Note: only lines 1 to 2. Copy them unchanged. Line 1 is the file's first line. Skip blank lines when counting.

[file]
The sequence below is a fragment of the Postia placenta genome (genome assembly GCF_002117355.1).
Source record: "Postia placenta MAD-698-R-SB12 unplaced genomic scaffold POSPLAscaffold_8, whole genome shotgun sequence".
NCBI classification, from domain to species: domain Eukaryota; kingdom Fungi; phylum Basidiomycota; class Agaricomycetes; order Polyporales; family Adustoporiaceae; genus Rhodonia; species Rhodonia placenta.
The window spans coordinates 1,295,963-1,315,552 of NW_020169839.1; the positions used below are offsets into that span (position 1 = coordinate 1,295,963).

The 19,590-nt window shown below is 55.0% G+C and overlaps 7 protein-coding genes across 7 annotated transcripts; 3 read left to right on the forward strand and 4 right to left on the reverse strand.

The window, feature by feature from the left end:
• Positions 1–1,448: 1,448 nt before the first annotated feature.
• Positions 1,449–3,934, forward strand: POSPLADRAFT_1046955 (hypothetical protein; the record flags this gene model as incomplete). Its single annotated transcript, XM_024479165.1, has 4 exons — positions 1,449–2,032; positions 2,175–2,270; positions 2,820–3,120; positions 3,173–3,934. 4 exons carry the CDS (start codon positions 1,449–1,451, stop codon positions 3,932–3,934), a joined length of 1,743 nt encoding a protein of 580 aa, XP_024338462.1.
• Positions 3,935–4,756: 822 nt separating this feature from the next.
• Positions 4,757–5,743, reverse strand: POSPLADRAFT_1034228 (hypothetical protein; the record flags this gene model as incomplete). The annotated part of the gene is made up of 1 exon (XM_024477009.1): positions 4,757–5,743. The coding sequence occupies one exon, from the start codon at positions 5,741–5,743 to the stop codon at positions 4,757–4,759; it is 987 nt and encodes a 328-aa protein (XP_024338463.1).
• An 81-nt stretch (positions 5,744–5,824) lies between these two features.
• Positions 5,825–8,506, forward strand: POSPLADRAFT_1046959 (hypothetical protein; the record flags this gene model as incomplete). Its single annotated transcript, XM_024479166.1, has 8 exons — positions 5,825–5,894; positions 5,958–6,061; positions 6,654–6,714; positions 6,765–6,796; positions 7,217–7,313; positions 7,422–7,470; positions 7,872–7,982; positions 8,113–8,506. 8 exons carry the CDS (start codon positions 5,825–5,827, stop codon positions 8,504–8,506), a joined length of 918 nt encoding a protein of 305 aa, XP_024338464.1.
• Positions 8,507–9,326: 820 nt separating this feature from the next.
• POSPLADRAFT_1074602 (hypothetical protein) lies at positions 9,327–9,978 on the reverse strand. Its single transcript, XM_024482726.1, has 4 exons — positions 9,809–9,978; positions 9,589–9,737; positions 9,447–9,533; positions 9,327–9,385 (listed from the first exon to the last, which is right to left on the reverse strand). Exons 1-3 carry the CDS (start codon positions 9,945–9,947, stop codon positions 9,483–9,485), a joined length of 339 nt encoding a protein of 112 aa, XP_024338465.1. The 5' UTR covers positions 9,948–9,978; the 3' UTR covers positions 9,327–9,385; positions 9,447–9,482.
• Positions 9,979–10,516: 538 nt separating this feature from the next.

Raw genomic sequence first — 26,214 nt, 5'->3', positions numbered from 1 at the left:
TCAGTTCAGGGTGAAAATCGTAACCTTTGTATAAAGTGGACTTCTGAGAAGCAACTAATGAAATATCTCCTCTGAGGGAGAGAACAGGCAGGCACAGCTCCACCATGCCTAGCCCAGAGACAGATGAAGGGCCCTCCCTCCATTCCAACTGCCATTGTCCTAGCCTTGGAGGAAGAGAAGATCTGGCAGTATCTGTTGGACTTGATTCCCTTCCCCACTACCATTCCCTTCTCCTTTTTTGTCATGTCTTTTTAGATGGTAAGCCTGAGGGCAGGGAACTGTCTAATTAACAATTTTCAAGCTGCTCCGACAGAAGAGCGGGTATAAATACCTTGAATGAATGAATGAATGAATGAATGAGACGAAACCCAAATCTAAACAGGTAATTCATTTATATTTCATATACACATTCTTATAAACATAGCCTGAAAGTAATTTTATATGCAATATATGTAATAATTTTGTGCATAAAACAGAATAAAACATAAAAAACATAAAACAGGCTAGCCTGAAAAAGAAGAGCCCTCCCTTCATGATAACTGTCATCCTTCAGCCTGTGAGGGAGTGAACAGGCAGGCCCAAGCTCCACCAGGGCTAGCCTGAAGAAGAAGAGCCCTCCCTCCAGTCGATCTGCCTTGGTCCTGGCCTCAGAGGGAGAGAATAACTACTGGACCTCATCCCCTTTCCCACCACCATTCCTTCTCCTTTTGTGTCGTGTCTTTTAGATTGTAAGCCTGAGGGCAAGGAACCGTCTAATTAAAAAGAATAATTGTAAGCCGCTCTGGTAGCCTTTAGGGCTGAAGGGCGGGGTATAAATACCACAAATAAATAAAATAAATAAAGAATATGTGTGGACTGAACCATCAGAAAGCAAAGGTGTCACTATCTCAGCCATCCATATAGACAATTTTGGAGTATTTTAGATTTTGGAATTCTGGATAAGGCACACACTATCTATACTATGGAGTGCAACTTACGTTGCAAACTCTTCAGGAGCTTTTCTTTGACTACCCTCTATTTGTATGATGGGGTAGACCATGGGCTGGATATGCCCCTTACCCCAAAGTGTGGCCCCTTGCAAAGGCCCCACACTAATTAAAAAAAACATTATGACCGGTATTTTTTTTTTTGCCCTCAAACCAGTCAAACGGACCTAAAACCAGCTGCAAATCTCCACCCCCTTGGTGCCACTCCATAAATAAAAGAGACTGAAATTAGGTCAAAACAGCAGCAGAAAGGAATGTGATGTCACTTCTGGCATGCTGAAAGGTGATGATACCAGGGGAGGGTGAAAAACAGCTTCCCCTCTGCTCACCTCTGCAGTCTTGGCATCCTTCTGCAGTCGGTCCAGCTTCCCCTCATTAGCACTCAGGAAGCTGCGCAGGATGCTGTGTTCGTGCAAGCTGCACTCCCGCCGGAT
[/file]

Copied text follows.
The sequence below is a fragment of the Postia placenta genome (genome assembly GCF_002117355.1).
Source record: "Postia placenta MAD-698-R-SB12 unplaced genomic scaffold POSPLAscaffold_8, whole genome shotgun sequence".